the 4 georges


  • Fear cuts deeper than swords.”
  • Once you’ve accepted your flaws, no one can use them against you.
  • “Never forget what you are, for surely the world will not. Make it your strength. Then it can never be your weakness. Armour yourself in it, and it will never be used to hurt you.”
  • “A man who won’t listen can’t hear.”
  • “Chaos isn’t a pit. Chaos is a ladder. Many who try to climb it fail and never get to try again. The fall breaks them. And some are given a chance to climb, but they refuse. They cling to the realm, or the gods, or love. Illusions. Only the ladder is real. The climb is all there is.”
  • “The man who fears losing has already lost.”

  • “Power resides only where men believe it resides. […] A shadow on the wall, yet shadows can kill. And ofttimes a very small man can cast a very large shadow.”
  • The brightest flame casts the darkest shadow.
  • “Different roads sometimes lead to the same castle.”
  • “My old grandmother always used to say, Summer friends will melt away like summer snows, but winter friends are friends forever.”
  • He who hurries through life hurries to his grave.
  • “A lion doesn’t concern itself with the opinion of sheep.” 

  • I swear to you, sitting a throne is a thousand times harder than winning one.”
  • “A bruise is a lesson… and each lesson makes us better.”
  • The greatest fools are often times more clever than the men who laugh at them.”
  • Always keep your foes confused. If they are never certain who you are or what you want, they cannot know what you are like to do next.”
  • “A woman’s life is nine parts mess to one part magic, you’ll learn that soon enough…and the parts that look like magic turn out to be the messiest of all.”
  • “A bruise is a lesson… and each lesson makes us better.”


My goal in life was to be less than you. It was not my choice, it was my duty, so I would not be the cloud in front of the sun. You think it’s hard to be a king? Try being a king’s brother for a day.

Molly Pitcher in Turn: Washington’s Spies

I kinda consider myself an expert on Molly Pitcher. I did a report on her in third grade where I had to go on stage dressed as her, holding a pitcher and everything, and recite a speech about her life from memory. Since then, she’s always been my favorite woman from history and my role model. So, lemme tell you guys a little about what was going on in last night’s episode…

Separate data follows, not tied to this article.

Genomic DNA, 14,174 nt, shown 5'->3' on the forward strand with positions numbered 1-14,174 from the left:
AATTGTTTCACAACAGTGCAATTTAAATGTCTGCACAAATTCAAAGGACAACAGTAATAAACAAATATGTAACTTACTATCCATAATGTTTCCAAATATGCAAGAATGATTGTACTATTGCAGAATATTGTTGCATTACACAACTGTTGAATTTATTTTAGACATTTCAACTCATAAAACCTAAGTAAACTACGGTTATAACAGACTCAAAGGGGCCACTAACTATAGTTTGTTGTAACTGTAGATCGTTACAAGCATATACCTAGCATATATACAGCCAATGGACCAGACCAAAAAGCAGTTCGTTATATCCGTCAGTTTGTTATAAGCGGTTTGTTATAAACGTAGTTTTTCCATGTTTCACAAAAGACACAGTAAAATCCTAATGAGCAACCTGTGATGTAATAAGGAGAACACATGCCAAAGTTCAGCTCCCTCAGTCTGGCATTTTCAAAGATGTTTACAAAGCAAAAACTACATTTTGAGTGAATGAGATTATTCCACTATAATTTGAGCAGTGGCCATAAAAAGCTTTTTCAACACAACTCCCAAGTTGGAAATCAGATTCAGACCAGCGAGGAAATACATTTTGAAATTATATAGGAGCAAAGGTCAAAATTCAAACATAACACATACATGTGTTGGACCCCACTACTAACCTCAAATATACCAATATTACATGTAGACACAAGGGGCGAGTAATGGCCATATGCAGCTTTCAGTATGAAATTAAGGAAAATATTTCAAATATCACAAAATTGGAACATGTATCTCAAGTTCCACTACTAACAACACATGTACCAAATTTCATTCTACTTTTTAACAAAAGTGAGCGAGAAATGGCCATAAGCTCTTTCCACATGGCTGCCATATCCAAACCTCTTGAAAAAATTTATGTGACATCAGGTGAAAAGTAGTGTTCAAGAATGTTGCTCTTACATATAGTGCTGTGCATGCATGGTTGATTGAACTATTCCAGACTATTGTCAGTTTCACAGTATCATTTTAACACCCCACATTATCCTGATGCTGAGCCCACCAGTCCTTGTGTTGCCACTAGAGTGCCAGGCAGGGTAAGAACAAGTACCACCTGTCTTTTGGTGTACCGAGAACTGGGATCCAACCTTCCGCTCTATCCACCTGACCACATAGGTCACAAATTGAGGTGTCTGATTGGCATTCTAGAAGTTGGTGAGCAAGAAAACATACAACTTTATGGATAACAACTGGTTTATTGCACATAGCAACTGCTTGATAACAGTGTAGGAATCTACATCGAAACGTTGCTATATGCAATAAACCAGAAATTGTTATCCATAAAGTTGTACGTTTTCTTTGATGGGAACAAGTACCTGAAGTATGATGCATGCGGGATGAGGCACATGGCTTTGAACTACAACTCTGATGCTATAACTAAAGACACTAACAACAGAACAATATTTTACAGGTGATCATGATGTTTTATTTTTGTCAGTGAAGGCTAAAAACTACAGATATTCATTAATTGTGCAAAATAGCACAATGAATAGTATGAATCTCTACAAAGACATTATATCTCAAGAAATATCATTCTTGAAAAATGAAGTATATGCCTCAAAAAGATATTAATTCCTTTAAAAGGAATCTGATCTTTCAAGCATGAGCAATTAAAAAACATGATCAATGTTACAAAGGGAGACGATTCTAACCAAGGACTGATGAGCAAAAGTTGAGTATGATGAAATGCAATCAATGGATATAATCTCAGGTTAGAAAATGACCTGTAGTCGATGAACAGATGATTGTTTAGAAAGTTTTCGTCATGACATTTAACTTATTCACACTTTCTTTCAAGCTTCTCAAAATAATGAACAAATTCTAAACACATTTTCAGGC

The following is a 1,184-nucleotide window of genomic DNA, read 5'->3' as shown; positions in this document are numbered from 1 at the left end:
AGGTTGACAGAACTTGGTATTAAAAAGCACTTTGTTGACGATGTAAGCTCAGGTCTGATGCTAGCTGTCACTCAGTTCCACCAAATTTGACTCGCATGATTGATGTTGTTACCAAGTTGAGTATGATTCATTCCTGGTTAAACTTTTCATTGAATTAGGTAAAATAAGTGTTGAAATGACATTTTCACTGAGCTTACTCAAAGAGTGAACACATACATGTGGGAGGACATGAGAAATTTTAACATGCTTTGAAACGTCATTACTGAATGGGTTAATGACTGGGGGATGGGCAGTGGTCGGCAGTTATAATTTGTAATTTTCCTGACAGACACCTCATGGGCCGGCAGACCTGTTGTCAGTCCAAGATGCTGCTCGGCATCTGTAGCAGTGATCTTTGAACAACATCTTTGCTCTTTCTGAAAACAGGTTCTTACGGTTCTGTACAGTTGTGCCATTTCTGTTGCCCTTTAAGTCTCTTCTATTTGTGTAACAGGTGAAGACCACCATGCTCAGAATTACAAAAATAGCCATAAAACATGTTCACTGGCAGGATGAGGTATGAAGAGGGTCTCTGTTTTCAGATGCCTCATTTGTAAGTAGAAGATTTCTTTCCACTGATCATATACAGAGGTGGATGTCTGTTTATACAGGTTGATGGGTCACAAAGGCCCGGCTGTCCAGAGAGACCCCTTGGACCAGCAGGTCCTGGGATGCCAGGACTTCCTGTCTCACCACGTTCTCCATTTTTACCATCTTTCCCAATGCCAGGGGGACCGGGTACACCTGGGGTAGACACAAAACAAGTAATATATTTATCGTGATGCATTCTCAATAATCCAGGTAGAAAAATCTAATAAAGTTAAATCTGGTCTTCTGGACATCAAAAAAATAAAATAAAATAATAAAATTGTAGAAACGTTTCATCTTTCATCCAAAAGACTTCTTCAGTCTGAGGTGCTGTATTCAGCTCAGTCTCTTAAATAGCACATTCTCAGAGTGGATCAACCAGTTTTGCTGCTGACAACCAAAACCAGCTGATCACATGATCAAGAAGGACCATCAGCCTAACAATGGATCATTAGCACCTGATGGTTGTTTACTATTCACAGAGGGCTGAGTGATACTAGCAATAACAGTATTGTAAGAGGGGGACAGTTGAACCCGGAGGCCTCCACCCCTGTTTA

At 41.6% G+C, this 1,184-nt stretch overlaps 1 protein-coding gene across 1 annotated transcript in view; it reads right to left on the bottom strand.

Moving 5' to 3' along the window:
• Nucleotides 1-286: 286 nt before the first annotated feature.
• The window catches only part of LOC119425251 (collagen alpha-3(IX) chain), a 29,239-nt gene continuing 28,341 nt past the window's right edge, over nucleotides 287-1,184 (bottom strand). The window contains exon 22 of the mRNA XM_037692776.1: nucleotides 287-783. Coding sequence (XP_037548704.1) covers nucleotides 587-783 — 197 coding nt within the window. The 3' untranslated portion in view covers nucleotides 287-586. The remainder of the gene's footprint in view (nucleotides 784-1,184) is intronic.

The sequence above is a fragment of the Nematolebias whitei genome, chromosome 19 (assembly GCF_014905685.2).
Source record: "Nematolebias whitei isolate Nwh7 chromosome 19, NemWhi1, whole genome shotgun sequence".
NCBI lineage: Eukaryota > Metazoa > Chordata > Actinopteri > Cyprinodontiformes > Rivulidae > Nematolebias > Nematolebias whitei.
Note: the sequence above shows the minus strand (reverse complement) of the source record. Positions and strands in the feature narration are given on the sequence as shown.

First some background! This is the real Molly Pitcher. Her actual name was Mary Ludwig Hays. During the winter of 1777, Mary Hays joined her husband at the Continental Army’s winter camp at Valley Forge, Pennsylvania. She was one of a group of women, led by Martha Washington, known as camp followers, who would wash clothes and blankets, and care for sick and dying soldiers (x).

At the Battle of Monmouth in June 1778, Mary Hays attended to the Revolutionary soldiers by giving them water. Just before the battle started, she found a spring to serve as her water supply. Mary Hays spent much of the early day carrying water to soldiers and artillerymen, often under heavy fire from British troops.The weather was hot, over 100 degrees Fahrenheit. Sometime during the battle, William Hays, her husband, collapsed, either wounded or suffering from heat exhaustion. As her husband was carried off the battlefield, Mary Hays took his place at the cannon.

After the battle, General Washington asked about the woman whom he had seen loading a cannon on the battlefield. In commemoration of her courage, he issued Mary Hays a warrant as a non commissioned officer. Afterwards, she was known as “Sergeant Molly,” a nickname that she used for the rest of her life.

Following the end of the war, Mary Hays and her husband William returned to Carlisle, Pennsylvania. In late 1786, William Hays died. In 1793, Mary Hays married John McCauley, another Revolutionary War veteran. On February 21, 1822, the Commonwealth of Pennsylvania awarded Mary McCauley an annual pension of $40 for her service. Mary died January 22, 1832, in Carlisle, at the approximate age of 78. She is buried in the Old Graveyard in Carlisle, under the name “Molly McCauley” and statue of “Molly Pitcher,” standing alongside a cannon, stands in the cemetery.

On a personal note, Molly has always been a role model to me, especially since I’ve wanted to join the Army. Besides the fact we have the same name, she also spent her life in Carlisle, Pennsylvania, which is where I was born. I’ve actually visited her grave before in my hometown. I’ve always felt a connection to her and admired her bravery. I hope I can make her proud one day when I’m an officer in the U.S. Army.

In Turn, you may have noticed that a soldier called Anna over to him by saying “Molly! Pitcher!” This is how the real Molly Pitcher got her nickname. The soldiers would call her over for water from her the pitcher she was carrying, and the nickname stuck. During every battle after Monmouth, the soldiers would call any woman to help by asking for Molly Pitcher, so that was every woman’s nickname on the battlefield from this point onward. I love that they added this to the show, because there were so many women, not just Molly, who risked their lives to help the Army, and I thought this was a nice homage to her.